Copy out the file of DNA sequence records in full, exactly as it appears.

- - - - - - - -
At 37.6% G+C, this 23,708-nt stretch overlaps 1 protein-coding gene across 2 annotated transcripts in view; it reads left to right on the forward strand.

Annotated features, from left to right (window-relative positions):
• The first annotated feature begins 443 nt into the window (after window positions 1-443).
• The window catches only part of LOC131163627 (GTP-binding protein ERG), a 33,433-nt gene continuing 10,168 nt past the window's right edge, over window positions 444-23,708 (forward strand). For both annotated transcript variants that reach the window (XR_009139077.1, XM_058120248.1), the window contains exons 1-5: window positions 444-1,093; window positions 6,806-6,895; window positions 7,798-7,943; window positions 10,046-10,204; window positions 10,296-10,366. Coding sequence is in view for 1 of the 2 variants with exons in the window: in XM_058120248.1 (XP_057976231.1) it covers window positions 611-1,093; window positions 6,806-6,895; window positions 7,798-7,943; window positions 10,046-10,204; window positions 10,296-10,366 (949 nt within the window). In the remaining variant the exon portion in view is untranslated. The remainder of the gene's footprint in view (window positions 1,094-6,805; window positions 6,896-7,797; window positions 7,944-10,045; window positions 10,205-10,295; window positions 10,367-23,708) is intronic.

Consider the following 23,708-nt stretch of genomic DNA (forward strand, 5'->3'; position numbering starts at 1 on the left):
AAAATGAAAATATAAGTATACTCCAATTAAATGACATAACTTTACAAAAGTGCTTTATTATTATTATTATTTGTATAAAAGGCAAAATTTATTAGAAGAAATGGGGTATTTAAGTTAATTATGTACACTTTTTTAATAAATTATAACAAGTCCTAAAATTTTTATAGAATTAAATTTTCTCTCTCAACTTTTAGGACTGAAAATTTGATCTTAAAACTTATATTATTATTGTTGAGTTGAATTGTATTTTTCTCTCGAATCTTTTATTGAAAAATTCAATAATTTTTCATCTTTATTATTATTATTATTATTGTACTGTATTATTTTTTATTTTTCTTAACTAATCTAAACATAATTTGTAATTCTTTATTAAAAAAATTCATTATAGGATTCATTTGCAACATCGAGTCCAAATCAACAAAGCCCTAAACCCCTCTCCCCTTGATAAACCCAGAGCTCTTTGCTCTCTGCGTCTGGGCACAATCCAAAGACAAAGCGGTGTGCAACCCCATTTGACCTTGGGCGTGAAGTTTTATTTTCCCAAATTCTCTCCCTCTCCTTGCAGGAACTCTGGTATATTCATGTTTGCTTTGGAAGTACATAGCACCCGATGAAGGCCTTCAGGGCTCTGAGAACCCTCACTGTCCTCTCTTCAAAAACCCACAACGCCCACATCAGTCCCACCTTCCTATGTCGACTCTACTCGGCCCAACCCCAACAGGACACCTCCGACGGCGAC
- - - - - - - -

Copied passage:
At 37.6% G+C, this 23,708-nt stretch overlaps 1 protein-coding gene across 2 annotated transcripts in view; it reads left to right on the forward strand.

Annotated features, from left to right (window-relative positions):
• The first annotated feature begins 443 nt into the window (after window positions 1-443).
• The window catches only part of LOC131163627 (GTP-binding protein ERG), a 33,433-nt gene continuing 10,168 nt past the window's right edge, over window positions 444-23,708 (forward strand). For both annotated transcript variants that reach the window (XR_009139077.1, XM_058120248.1), the window contains exons 1-5: window positions 444-1,093; window positions 6,806-6,895; window positions 7,798-7,943; window positions 10,046-10,204; window positions 10,296-10,366. Coding sequence is in view for 1 of the 2 variants with exons in the window: in XM_058120248.1 (XP_057976231.1) it covers window positions 611-1,093; window positions 6,806-6,895; window positions 7,798-7,943; window positions 10,046-10,204; window positions 10,296-10,366 (949 nt within the window). In the remaining variant the exon portion in view is untranslated. The remainder of the gene's footprint in view (window positions 1,094-6,805; window positions 6,896-7,797; window positions 7,944-10,045; window positions 10,205-10,295; window positions 10,367-23,708) is intronic.

Consider the following 23,708-nt stretch of genomic DNA (forward strand, 5'->3'; position numbering starts at 1 on the left):
AAAATGAAAATATAAGTATACTCCAATTAAATGACATAACTTTACAAAAGTGCTTTATTATTATTATTATTTGTATAAAAGGCAAAATTTATTAGAAGAAATGGGGTATTTAAGTTAATTATGTACACTTTTTTAATAAATTATAACAAGTCCTAAAATTTTTATAGAATTAAATTTTCTCTCTCAACTTTTAGGACTGAAAATTTGATCTTAAAACTTATATTATTATTGTTGAGTTGAATTGTATTTTTCTCTCGAATCTTTTATTGAAAAATTCAATAATTTTTCATCTTTATTATTATTATTATTATTGTACTGTATTATTTTTTATTTTTCTTAACTAATCTAAACATAATTTGTAATTCTTTATTAAAAAAATTCATTATAGGATTCATTTGCAACATCGAGTCCAAATCAACAAAGCCCTAAACCCCTCTCCCCTTGATAAACCCAGAGCTCTTTGCTCTCTGCGTCTGGGCACAATCCAAAGACAAAGCGGTGTGCAACCCCATTTGACCTTGGGCGTGAAGTTTTATTTTCCCAAATTCTCTCCCTCTCCTTGCAGGAACTCTGGTATATTCATGTTTGCTTTGGAAGTACATAGCACCCGATGAAGGCCTTCAGGGCTCTGAGAACCCTCACTGTCCTCTCTTCAAAAACCCACAACGCCCACATCAGTCCCACCTTCCTATGTCGACTCTACTCGGCCCAACCCCAACAGGACACCTCCGACGGCGAC